There are certain offers which are given by the government of the Netherlands for the students in terms of discount on fees.

According to the regulation of states, if a student pays the statutory tuition fees as in your first enrollment and you want to opt for a second degree at the same time, you will be excused paying the tuition fees for the second time. 

  • You can choose multiple electives:

However, this will only work if you enroll at the same time in the university or in a different university, but both the universities should be public universities.

Also, in most of the Dutch universities, you are allowed to choose many elective courses according to your choice paying absolutely no fees.  

  • Announcement of the new policy:

Recently, a new policy was also started in EU/EEA countries where when one starts studying for a Bachelor’s course at a public university, and you will only need to submit half of the amount stated in the fee structure.

This discount is also available in the Master courses as well.

Disadvantages of Studying in The Netherlands

  • Fast-paced educational system: 

Most of the other countries have a traditional style and slow-paced learning environment where usually the professors give you a specific schedule or deadline and you need to submit it accordingly, however, the time limit is more than enough. But, here things are different. 

Here, the professors pressure the students to learn fast, and the professors have a different attitude towards the education pattern. You need to be super active and attentive during your class hours, and you need to share your opinions and points whenever asked. 

  • Assignments are the difficult part:

Each student needs to have their own strategic plan where you need to submit your assignments before the deadline at times with clear research ideas. The education system of the Netherlands makes you become an independent learner.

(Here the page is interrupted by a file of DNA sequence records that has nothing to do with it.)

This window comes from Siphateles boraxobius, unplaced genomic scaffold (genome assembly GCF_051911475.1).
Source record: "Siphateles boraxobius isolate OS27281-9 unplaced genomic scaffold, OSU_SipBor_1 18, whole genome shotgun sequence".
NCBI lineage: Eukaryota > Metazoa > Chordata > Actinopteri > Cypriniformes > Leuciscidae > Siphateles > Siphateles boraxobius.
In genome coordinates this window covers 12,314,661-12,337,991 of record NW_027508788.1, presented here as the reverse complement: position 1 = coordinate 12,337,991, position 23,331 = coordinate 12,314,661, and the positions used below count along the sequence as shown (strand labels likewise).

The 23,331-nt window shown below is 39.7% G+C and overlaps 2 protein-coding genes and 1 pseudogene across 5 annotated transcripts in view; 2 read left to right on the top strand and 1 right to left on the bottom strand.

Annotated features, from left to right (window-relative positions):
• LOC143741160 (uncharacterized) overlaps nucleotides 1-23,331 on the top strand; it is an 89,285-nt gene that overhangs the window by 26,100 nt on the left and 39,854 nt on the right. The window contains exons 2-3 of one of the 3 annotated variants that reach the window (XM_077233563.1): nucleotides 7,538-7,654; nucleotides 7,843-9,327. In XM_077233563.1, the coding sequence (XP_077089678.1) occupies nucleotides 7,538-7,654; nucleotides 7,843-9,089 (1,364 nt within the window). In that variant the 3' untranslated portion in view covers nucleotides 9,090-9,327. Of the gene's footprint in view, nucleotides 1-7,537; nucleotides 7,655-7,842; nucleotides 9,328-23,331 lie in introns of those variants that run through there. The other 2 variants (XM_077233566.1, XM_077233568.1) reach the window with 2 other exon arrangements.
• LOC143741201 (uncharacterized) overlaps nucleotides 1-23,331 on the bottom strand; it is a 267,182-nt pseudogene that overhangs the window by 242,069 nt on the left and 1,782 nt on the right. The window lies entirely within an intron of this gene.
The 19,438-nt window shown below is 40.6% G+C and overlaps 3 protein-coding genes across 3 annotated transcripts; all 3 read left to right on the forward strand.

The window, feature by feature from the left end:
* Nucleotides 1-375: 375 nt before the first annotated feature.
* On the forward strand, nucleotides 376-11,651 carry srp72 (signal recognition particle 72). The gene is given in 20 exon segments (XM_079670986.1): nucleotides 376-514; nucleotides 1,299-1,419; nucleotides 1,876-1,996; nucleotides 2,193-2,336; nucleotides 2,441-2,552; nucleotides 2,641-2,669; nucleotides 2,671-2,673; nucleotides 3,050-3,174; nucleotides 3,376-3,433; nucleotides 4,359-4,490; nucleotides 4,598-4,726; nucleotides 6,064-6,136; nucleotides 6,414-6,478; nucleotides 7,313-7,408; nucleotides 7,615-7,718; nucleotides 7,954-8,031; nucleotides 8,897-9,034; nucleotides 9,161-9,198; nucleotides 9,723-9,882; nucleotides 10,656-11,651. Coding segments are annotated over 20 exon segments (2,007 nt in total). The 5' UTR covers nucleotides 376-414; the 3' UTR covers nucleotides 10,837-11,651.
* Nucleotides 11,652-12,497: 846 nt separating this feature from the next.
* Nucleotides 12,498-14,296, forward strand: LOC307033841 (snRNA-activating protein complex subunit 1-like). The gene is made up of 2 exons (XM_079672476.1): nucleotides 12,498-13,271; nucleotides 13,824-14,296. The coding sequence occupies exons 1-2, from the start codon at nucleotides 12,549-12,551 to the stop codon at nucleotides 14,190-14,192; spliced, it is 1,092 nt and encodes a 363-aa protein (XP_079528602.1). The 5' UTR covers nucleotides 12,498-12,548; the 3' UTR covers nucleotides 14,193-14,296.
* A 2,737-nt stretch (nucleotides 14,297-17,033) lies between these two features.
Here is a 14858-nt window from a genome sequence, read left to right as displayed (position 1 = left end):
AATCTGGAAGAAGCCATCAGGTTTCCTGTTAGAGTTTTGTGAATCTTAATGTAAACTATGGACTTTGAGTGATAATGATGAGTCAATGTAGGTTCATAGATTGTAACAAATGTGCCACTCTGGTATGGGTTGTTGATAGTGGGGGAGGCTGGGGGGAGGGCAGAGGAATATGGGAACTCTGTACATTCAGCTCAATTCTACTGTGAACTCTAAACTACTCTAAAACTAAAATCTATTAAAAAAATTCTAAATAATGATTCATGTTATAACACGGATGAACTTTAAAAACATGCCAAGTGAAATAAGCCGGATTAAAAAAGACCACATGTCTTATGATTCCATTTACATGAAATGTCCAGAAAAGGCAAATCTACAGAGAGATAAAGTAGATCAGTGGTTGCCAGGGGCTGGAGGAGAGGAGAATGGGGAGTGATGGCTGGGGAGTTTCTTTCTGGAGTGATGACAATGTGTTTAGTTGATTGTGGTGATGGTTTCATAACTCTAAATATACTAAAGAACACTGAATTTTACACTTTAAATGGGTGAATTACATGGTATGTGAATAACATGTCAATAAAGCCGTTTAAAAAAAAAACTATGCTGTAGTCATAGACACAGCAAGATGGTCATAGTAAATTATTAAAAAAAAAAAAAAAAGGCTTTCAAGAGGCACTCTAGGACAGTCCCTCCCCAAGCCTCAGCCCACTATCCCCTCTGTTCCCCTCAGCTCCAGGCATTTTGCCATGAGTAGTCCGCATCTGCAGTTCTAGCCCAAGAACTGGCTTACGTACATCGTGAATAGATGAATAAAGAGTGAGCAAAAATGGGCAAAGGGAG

• Summer season is missed: 

The Netherlands is a place where you won’t be able to enjoy a sunbath and for a long time.

The sunny weather is infrequent to be seen. The country has a four seasons theory but always misses the summer season. Almost every day, either it is raining, or the weather is super windy. 

  • Harsh Winter Conditions:

Winters are also a bit harsh and with no snow. So, you won’t be able to enjoy the snow too.

This can be considered as a pro and con at the same time. Therefore, if you want sunny weather conditions or are prone to cold and cough, then living here can be a problem. 

  • Too frank environment: 

Suppose you are from a society where you are expected to maintain a strict and professional relationship between you and your professor, then in the Netherlands. In that case, you will face several cultural problems. 

However, in the Netherlands, you will find that the professor and students’ relation is way too frank here. It is a demanding attitude to adjust to in the starting as when to speak what, which can sometimes create communication problems. 


In spite of all the disadvantages, the country has a lot to offer in terms of education, accommodation, etc. After a short span of time, you will get to know the city and the people and ultimately adjust to one.

Just make sure to recheck the facilities, course structures, scholarship programs, and the detailed fee structure in nearly every area and then apply.